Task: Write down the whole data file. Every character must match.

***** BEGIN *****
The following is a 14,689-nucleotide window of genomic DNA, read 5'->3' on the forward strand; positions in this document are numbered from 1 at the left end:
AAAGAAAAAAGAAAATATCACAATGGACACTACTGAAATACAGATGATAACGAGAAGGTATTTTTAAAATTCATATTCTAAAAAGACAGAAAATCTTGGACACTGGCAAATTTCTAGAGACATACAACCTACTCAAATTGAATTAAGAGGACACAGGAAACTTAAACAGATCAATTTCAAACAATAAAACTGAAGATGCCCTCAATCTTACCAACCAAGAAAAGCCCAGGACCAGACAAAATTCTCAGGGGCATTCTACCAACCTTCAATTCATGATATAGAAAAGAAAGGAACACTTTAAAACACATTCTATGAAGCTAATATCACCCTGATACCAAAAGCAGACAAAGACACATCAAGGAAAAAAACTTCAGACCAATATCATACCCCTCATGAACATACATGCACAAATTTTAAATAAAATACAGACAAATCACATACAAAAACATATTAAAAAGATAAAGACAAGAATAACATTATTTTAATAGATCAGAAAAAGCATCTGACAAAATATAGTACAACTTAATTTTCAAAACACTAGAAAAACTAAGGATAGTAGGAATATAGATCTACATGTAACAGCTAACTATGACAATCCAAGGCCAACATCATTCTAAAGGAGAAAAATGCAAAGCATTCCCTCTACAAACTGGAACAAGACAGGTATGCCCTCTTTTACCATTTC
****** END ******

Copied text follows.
The following is a 14,689-nucleotide window of genomic DNA, read 5'->3' on the forward strand; positions in this document are numbered from 1 at the left end:
AAAGAAAAAAGAAAATATCACAATGGACACTACTGAAATACAGATGATAACGAGAAGGTATTTTTAAAATTCATATTCTAAAAAGACAGAAAATCTTGGACACTGGCAAATTTCTAGAGACATACAACCTACTCAAATTGAATTAAGAGGACACAGGAAACTTAAACAGATCAATTTCAAACAATAAAACTGAAGATGCCCTCAATCTTACCAACCAAGAAAAGCCCAGGACCAGACAAAATTCTCAGGGGCATTCTACCAACCTTCAATTCATGATATAGAAAAGAAAGGAACACTTTAAAACACATTCTATGAAGCTAATATCACCCTGATACCAAAAGCAGACAAAGACACATCAAGGAAAAAAACTTCAGACCAATATCATACCCCTCATGAACATACATGCACAAATTTTAAATAAAATACAGACAAATCACATACAAAAACATATTAAAAAGATAAAGACAAGAATAACATTATTTTAATAGATCAGAAAAAGCATCTGACAAAATATAGTACAACTTAATTTTCAAAACACTAGAAAAACTAAGGATAGTAGGAATATAGATCTACATGTAACAGCTAACTATGACAATCCAAGGCCAACATCATTCTAAAGGAGAAAAATGCAAAGCATTCCCTCTACAAACTGGAACAAGACAGGTATGCCCTCTTTTACCATTTC